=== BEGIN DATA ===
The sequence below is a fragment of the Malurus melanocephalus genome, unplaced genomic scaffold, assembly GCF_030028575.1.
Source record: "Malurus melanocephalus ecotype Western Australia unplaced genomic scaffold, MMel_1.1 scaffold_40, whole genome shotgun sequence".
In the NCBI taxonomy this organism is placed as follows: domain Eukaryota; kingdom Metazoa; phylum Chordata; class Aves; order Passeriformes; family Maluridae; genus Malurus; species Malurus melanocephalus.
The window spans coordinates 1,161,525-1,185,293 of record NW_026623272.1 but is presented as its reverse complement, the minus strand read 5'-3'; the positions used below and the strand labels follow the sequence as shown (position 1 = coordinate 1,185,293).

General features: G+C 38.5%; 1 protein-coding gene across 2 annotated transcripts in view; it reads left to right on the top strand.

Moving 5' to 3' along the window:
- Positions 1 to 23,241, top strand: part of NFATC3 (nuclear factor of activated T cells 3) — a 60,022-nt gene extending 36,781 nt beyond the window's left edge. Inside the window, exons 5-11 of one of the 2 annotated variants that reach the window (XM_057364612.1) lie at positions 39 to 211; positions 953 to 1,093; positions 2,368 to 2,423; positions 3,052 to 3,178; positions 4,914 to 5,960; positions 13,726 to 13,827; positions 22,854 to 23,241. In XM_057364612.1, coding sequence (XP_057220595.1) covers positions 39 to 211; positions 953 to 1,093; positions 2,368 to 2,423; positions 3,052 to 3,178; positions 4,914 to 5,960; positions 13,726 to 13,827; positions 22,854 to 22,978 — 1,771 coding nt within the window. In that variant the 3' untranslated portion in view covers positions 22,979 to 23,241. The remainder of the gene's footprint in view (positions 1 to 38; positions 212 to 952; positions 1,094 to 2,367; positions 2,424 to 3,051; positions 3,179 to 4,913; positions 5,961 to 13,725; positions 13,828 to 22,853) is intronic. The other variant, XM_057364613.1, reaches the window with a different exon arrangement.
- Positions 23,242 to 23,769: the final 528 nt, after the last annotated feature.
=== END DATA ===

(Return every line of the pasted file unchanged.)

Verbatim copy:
The sequence below is a fragment of the Malurus melanocephalus genome, unplaced genomic scaffold, assembly GCF_030028575.1.
Source record: "Malurus melanocephalus ecotype Western Australia unplaced genomic scaffold, MMel_1.1 scaffold_40, whole genome shotgun sequence".
In the NCBI taxonomy this organism is placed as follows: domain Eukaryota; kingdom Metazoa; phylum Chordata; class Aves; order Passeriformes; family Maluridae; genus Malurus; species Malurus melanocephalus.
The window spans coordinates 1,161,525-1,185,293 of record NW_026623272.1 but is presented as its reverse complement, the minus strand read 5'-3'; the positions used below and the strand labels follow the sequence as shown (position 1 = coordinate 1,185,293).

General features: G+C 38.5%; 1 protein-coding gene across 2 annotated transcripts in view; it reads left to right on the top strand.

Moving 5' to 3' along the window:
- Positions 1 to 23,241, top strand: part of NFATC3 (nuclear factor of activated T cells 3) — a 60,022-nt gene extending 36,781 nt beyond the window's left edge. Inside the window, exons 5-11 of one of the 2 annotated variants that reach the window (XM_057364612.1) lie at positions 39 to 211; positions 953 to 1,093; positions 2,368 to 2,423; positions 3,052 to 3,178; positions 4,914 to 5,960; positions 13,726 to 13,827; positions 22,854 to 23,241. In XM_057364612.1, coding sequence (XP_057220595.1) covers positions 39 to 211; positions 953 to 1,093; positions 2,368 to 2,423; positions 3,052 to 3,178; positions 4,914 to 5,960; positions 13,726 to 13,827; positions 22,854 to 22,978 — 1,771 coding nt within the window. In that variant the 3' untranslated portion in view covers positions 22,979 to 23,241. The remainder of the gene's footprint in view (positions 1 to 38; positions 212 to 952; positions 1,094 to 2,367; positions 2,424 to 3,051; positions 3,179 to 4,913; positions 5,961 to 13,725; positions 13,828 to 22,853) is intronic. The other variant, XM_057364613.1, reaches the window with a different exon arrangement.
- Positions 23,242 to 23,769: the final 528 nt, after the last annotated feature.